Thursday, March 31, 2011

Why Sucker Punch paid the price for starring kick-ass women

I discussed in an earlier post some of the storytelling shortcomings of Sucker Punch, but that wasn't the only thing missing. Like Sin City, it had sexy and scantily clad girls. What didn't it have? (Well, nudity, but that's not my point.) Tough, macho men.

I'm probably going to get attacked for this, but I'd guess that Sucker Punch held little appeal for a male audience because it was SO sold as a female-driven piece. I thought Warner Bros. sounded like fools a few years ago when they said they weren't going to make female-driven movies anymore, but stuff like Sucker Punch shows you the justification for their thinking.

Look at Sin City. Sure, it had Jessica Alba as a stripper, who's still one of the hottest screen strippers in history despite not actually appearing in the buff. It had Jamie King, Rosario Dawson, Carla Gugio and about a half-dozen other girls all in fairly skimpy outfits I'm sure every straight male in America could find some girl in the cast list that they'd love to see in various states of undress. But would they have turned out for a film that starred stripper Nancy and the gun-toting hookers of Old Town taking back the streets from slimy guys? I doubt it.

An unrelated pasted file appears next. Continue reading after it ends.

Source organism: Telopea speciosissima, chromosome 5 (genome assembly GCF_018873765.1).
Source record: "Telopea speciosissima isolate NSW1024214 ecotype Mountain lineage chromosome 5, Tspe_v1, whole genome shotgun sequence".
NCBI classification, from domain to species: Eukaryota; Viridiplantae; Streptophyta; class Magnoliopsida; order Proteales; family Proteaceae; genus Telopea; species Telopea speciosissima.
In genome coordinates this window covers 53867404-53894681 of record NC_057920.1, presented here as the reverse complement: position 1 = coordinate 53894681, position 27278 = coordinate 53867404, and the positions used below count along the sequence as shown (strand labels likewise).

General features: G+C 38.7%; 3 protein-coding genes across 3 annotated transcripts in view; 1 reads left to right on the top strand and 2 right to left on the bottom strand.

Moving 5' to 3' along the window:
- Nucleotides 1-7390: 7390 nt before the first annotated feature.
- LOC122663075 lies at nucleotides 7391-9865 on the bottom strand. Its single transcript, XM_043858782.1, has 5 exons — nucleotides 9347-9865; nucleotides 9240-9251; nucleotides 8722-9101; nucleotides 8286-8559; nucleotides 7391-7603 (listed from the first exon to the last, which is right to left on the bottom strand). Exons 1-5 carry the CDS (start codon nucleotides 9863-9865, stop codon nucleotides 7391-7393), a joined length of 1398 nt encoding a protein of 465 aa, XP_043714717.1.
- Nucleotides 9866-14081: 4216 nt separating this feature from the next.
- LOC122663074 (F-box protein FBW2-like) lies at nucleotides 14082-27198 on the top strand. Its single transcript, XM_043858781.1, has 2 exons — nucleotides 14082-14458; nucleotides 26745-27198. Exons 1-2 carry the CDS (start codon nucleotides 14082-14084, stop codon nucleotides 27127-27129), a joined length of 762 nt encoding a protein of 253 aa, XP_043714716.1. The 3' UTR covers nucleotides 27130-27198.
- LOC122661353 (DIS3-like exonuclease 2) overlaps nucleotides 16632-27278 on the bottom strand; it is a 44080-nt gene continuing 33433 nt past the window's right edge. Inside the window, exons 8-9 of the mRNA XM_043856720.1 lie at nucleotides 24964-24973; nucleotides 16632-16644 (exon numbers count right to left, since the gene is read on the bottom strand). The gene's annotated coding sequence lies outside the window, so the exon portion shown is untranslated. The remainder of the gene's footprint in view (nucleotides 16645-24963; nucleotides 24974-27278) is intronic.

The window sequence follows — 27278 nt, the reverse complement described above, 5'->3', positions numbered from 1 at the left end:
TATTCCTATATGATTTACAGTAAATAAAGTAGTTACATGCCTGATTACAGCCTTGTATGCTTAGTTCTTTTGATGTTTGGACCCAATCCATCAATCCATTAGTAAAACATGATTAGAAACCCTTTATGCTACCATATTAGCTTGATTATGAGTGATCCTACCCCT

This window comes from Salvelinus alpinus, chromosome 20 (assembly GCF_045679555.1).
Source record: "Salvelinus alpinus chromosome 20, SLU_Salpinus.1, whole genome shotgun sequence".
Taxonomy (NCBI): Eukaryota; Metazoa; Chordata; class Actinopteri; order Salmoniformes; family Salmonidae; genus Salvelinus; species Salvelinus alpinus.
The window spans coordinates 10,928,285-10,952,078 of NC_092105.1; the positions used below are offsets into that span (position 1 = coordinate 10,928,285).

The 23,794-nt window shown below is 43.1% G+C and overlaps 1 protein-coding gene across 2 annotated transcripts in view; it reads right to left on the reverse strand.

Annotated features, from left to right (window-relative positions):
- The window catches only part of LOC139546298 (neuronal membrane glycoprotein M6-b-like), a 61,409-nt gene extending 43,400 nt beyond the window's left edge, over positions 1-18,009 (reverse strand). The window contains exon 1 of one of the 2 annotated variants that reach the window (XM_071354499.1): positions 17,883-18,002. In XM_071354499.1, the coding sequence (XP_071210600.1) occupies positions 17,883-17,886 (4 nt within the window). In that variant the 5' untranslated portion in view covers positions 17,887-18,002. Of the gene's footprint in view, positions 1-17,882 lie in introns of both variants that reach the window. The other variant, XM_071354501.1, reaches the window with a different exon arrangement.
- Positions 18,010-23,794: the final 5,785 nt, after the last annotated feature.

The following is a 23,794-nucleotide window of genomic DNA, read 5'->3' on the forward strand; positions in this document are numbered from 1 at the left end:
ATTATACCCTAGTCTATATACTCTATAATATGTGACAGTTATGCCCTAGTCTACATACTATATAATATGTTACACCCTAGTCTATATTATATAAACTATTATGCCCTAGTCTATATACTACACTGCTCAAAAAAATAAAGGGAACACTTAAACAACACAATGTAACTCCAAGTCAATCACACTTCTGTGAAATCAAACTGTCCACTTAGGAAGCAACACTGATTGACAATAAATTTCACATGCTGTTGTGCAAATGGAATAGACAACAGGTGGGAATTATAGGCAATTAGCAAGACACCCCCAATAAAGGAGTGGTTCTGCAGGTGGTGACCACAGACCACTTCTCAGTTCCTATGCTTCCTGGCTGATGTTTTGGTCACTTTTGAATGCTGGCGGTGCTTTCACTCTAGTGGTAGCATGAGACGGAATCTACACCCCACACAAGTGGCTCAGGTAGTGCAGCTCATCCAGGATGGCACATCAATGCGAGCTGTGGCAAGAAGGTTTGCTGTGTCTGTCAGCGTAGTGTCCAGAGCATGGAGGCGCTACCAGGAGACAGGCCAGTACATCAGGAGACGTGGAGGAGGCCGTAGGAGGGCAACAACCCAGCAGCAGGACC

The other half of the equation: Mickey Roarke, Clive Owen and Bruce Willis. The male heroes of the Sin City segments. And interestingly, they're all a breed of character we don't see as often in films these days - men's men, macho types. In a release slate dominated by Paul Rudds and Jesse Eisenbergs (both of whom I enjoy, it should be said), those three actors really played to the "tough guy" that a lot of male viewers probably idolize on some level.

What guy doesn't want to calmly kick-ass like Bruce Willis, prove how tough he is in a fight, all to save the girl? Yeah, I'm sure that the actresses who got to wield swords and shoot guns in Sin City were all about the "empowerment" aspect of it, but I don't think that was a selling point.

Because take a look what happened the next time Robert Rodriguez was involved in an action film that had female empowerment as one of its main themes. Grindhouse had two segments: Planet Terror and Death Proof. Rodriguez's Planet Terror segment had Rose McGowan in the lead, though it was a fairly gender-balanced ensemble. Quentin Tarantino's Death Proof had nearly a dozen fetching young actresses, half of whom really got to kick ass by the end. The macho character - played by Kurt Russell - was the villain, and the film ends with his brutal beating at the hands of the women.

Grindhouse didn't do so well at the box office either. Part of that might have to do with the fact it was three-hours long, and that it was paying homage to a particular kind of film geek. Still was the male audience turned off by the fact they had no one to either identify with or aspire to?

The male action hero is in a sorry state these days, too. We live in a world where Seth Rogan was the action lead in Green Hornet. Seth Rogan! I could beat that guy in a footrace! Sure, guys go to the movies to see people the identify with, but they REALLY go to see guys who they wish they could be. There's neither in Sucker Punch. The three main guys are the mysterious mentor, the skeevy pimp/orderly, and the lobotomizing doctor.